Thursday, February 7, 2008

Just a little difference in geography ...

... going down historic Route 66

So, now that your eyes are full of the lovely green of Aberdour ... Off to the desert of Southern California.


In the summertime, when it is a blistering 120 degrees, I can feel my eyeballs desiccating, rolling around in their sockets like raisins in a cup.

We took a trip this summer to Las Vegas and I took a few pictures on the way. As my husband says, it is a trick to find someplace that is actually hotter than home, but we managed it.
We traveled down fabulous Route 66. The name should conjure up traveling down the highway in the 1950's, wind blowing through your hair, big sunglasses and all.

Nowadays, it is a little less glamorous. We are traveling to Las Vegas. I decided to take my husband there for a romantic weekend of sleazy casinos and Spamalot!

I love Monty Python. Just to let you know, I don't like to gamble. I find casinos a little scary, as people look a little like rats in Skinner Boxes, pressing the bar on a variable-ratio reinforcement schedule ...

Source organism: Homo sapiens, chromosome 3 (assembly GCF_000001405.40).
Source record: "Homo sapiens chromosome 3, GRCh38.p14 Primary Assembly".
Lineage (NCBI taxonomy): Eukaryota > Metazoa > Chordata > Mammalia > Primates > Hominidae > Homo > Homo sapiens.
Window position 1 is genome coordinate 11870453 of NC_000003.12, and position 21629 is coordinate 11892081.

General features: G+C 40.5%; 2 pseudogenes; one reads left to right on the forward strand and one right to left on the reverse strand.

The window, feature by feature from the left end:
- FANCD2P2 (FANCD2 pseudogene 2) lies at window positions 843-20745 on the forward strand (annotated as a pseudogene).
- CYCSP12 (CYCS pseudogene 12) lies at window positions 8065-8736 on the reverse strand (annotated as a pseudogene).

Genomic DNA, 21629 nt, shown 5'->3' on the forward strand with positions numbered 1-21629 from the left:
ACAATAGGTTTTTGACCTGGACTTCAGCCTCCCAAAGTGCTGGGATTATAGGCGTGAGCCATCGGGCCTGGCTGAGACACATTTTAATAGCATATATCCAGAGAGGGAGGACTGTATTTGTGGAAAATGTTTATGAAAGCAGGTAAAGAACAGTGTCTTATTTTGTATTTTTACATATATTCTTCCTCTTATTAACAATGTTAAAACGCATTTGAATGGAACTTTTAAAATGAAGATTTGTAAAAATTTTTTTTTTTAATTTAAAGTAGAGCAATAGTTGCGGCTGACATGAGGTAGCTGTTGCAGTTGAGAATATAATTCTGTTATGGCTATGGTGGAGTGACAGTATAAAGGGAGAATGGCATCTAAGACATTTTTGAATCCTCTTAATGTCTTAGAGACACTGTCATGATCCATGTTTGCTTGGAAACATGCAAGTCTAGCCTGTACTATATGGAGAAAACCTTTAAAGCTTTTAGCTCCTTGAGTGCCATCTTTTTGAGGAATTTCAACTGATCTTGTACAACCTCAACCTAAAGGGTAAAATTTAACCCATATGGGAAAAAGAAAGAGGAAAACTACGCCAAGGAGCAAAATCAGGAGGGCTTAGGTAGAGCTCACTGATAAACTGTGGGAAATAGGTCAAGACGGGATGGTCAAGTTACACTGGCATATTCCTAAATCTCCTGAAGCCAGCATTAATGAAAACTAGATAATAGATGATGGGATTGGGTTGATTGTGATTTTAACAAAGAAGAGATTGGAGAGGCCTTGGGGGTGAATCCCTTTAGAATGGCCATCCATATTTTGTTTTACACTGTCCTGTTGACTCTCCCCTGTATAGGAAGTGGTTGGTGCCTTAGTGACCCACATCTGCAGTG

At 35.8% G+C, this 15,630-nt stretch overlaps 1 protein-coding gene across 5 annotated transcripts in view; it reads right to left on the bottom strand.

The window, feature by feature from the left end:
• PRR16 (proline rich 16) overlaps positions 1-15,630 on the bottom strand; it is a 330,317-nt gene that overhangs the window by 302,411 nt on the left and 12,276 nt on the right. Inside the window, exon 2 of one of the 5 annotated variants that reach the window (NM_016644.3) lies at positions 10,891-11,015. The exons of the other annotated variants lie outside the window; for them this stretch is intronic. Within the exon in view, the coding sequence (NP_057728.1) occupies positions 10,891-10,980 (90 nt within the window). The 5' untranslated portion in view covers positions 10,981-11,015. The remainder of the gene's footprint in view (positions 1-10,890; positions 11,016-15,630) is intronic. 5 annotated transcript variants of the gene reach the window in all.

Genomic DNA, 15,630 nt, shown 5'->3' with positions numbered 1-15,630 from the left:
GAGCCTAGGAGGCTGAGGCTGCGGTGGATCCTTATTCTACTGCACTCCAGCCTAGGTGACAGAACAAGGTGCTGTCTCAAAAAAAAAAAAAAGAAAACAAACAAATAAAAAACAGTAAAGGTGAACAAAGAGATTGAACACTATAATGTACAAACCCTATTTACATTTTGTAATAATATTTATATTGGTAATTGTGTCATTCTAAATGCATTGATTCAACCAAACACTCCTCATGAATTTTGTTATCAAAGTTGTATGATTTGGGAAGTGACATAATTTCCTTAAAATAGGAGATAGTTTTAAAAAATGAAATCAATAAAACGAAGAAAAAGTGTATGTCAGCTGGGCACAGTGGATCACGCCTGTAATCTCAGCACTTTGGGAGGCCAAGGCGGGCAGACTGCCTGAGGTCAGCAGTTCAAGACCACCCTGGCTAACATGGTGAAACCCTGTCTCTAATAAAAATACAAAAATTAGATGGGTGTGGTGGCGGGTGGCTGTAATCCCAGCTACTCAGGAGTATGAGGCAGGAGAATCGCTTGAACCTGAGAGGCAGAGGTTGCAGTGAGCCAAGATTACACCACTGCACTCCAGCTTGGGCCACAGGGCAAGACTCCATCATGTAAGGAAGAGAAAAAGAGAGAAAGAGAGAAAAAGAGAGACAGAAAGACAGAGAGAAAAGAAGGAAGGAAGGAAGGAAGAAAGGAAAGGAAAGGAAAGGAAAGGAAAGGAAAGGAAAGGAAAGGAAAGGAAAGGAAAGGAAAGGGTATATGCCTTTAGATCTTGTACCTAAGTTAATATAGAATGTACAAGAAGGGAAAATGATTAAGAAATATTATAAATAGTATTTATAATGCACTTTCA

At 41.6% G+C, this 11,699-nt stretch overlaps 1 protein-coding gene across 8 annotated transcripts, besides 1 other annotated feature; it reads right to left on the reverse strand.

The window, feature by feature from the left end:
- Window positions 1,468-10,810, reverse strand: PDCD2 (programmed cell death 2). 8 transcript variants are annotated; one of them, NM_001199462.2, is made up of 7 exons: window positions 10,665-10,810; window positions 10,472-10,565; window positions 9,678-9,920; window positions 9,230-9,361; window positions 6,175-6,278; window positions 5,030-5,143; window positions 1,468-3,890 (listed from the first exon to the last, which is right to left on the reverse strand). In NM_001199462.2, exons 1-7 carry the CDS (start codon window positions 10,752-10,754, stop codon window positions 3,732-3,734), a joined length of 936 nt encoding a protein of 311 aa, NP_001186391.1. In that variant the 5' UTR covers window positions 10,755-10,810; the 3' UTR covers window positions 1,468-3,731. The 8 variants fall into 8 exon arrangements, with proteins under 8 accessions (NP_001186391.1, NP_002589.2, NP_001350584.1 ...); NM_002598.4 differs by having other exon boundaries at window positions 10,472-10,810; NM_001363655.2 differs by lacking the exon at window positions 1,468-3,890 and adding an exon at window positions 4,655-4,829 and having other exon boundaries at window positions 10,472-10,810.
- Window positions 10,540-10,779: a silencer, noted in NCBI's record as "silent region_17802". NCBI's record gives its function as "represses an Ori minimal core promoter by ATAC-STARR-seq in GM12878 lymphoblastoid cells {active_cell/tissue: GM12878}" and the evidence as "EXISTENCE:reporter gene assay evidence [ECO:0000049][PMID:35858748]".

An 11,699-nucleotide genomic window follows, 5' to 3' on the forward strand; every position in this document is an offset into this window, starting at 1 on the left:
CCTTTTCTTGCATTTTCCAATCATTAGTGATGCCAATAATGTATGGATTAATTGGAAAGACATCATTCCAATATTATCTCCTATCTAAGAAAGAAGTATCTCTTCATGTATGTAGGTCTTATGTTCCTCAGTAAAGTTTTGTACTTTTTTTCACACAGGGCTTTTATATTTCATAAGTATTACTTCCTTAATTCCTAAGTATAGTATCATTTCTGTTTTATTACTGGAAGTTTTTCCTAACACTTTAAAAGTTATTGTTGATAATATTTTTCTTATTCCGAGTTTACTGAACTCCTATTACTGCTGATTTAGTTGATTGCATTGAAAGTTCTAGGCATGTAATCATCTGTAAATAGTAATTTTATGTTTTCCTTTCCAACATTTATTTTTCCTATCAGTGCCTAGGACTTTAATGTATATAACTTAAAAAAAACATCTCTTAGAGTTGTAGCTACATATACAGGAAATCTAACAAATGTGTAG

Every so often, when we are in Las Vegas, I will gamble.

About a dollar.

And then I get bored and wander off to do ... well ... almost anything else. What I do like about Las Vegas is the beautiful view at night, and the hotels, and the way all of the big hotels have a theme. I love the Luxor. Especially at night. I don't know who thought up the UFO attracting beam, but I find it delightful.

And I love lowering the air conditioning to about 50 degrees and sleeping under a pile of blankets. That is probably my favorite part.

So, I surprised my husband with tickets to Spamalot, which was very nice. However, one must travel through a whole lotta nothing to get there. Join me for a virtual drive down Route 66.

We head up Highway 62, and turn right at the Marine Base. The day (as usual) was clear and bright.

You can see the faintest of little white boxes in this picture -- the landscape is dotted with them.
I am not exactly sure about this, but I think that these are old homesteads, back from the time that, if you put a house on the land and lived on it for some period of time, you got the land.

Here is the same thing, a little closer.

The houses come in all sizes and colors, and some seem to still be inhabited, but all are tiny.

Some have been abandoned for years. I wonder what it was like to live here in the relentless heat of summer. No running water. No air conditioning.

Some have been lived in more recently. I wonder how much water you would get in a year -- not enough to even fill one cistern, I would think.

We stravaig on, toward the salt flats. The road curves and we begin to see some hills.

The salt flats are ahead.